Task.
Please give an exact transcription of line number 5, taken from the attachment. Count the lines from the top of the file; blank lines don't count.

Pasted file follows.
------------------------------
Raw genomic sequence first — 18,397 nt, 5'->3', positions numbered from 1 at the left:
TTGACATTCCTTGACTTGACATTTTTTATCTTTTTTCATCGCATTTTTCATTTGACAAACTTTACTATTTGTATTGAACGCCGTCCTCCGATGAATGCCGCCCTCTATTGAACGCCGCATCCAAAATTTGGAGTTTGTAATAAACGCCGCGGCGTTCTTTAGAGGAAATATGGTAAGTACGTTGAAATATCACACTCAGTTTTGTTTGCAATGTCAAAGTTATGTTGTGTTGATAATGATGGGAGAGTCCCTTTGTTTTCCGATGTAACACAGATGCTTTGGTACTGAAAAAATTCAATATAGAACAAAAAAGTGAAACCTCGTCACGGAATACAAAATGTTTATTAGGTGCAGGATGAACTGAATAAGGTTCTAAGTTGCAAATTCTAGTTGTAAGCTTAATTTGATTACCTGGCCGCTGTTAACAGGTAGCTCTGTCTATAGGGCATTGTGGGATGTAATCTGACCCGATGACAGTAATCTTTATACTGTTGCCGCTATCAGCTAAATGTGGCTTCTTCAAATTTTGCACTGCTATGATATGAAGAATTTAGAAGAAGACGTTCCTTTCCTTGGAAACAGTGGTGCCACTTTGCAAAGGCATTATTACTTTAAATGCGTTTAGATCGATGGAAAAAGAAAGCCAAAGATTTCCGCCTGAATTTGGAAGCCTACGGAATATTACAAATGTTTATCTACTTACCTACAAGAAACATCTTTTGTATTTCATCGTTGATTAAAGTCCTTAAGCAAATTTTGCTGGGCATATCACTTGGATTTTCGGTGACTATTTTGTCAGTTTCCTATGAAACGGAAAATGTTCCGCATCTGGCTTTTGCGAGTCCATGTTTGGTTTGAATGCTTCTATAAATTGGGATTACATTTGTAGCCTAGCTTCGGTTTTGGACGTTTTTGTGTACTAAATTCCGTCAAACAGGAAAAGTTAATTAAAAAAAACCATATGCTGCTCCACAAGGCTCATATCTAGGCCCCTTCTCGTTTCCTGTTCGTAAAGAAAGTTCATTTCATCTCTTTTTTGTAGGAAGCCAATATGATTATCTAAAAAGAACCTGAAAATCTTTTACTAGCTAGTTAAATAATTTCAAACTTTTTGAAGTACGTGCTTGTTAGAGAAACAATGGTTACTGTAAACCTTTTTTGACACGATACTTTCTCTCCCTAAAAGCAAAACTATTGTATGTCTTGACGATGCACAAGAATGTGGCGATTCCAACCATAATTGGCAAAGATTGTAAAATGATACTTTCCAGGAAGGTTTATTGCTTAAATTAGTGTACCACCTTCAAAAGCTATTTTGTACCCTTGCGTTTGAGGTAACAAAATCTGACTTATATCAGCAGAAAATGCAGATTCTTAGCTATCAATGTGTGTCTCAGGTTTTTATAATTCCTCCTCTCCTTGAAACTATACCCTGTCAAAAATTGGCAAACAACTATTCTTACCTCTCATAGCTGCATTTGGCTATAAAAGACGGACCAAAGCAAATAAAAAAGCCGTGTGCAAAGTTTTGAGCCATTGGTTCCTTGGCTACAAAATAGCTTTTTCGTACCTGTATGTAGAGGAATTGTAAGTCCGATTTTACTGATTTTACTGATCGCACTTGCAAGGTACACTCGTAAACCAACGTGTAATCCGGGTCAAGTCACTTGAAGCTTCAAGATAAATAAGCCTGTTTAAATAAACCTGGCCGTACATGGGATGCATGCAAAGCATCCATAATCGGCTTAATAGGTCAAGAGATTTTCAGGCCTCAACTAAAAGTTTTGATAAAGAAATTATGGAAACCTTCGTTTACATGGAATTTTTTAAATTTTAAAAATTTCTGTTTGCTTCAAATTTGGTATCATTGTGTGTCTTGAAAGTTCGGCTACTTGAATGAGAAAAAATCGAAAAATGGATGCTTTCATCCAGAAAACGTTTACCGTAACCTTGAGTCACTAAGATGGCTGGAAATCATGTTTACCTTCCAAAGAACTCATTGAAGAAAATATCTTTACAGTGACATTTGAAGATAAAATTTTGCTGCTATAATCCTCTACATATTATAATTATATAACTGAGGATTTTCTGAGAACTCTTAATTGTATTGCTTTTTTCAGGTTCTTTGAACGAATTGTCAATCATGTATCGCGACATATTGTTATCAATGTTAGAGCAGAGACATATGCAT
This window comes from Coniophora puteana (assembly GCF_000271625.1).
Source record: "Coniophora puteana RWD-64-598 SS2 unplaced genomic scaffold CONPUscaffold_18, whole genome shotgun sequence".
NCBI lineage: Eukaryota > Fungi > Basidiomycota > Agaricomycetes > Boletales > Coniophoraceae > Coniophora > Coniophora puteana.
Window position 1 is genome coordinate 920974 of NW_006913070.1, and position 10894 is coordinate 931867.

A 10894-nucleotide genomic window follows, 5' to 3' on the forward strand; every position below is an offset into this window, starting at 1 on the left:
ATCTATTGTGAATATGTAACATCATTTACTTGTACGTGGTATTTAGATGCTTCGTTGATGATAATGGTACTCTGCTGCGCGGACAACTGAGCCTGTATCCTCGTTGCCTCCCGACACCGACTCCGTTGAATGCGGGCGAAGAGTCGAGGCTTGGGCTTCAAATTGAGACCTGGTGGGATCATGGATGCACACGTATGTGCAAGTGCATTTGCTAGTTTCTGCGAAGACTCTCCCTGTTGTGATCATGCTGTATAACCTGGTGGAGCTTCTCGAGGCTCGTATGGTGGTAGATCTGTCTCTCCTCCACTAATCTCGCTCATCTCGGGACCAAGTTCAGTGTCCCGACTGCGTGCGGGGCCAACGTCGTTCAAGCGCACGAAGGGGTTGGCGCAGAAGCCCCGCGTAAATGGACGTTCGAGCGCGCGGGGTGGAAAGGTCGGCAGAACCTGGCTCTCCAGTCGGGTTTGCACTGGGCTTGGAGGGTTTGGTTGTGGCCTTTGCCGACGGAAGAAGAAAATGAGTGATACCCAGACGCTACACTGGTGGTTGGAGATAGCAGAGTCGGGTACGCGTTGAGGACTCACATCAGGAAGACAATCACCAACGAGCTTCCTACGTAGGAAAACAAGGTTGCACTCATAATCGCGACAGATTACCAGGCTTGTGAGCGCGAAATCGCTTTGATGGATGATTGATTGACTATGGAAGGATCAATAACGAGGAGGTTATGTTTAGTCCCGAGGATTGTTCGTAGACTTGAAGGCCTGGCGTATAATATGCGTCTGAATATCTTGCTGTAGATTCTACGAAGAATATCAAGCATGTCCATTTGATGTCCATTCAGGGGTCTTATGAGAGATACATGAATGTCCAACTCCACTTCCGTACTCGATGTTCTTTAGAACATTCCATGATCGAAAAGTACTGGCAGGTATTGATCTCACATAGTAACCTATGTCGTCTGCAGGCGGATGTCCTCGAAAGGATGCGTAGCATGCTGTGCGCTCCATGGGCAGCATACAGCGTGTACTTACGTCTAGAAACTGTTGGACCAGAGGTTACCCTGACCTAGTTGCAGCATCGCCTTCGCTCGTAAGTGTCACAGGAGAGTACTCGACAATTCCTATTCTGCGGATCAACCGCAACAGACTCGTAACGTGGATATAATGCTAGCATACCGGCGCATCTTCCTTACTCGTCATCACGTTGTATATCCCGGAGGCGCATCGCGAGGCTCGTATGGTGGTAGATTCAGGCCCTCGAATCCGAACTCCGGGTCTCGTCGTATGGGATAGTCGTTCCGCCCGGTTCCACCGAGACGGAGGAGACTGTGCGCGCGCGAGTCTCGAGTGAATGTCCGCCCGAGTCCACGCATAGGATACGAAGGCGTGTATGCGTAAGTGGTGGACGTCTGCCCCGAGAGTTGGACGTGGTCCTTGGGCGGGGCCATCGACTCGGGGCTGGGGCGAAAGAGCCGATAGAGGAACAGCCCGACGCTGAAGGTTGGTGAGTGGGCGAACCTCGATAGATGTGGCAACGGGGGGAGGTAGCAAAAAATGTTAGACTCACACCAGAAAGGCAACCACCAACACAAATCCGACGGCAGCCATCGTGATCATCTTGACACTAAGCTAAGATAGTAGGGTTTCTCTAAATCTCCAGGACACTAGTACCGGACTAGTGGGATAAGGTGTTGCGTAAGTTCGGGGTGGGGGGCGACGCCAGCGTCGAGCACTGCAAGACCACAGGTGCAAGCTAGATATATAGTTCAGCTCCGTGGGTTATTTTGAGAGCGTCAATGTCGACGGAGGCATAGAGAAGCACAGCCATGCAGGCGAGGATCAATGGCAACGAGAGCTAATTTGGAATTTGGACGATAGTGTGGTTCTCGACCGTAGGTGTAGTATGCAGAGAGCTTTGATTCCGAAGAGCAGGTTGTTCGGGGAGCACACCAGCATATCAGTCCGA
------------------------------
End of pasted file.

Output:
NCBI lineage: Eukaryota > Fungi > Basidiomycota > Agaricomycetes > Boletales > Coniophoraceae > Coniophora > Coniophora puteana.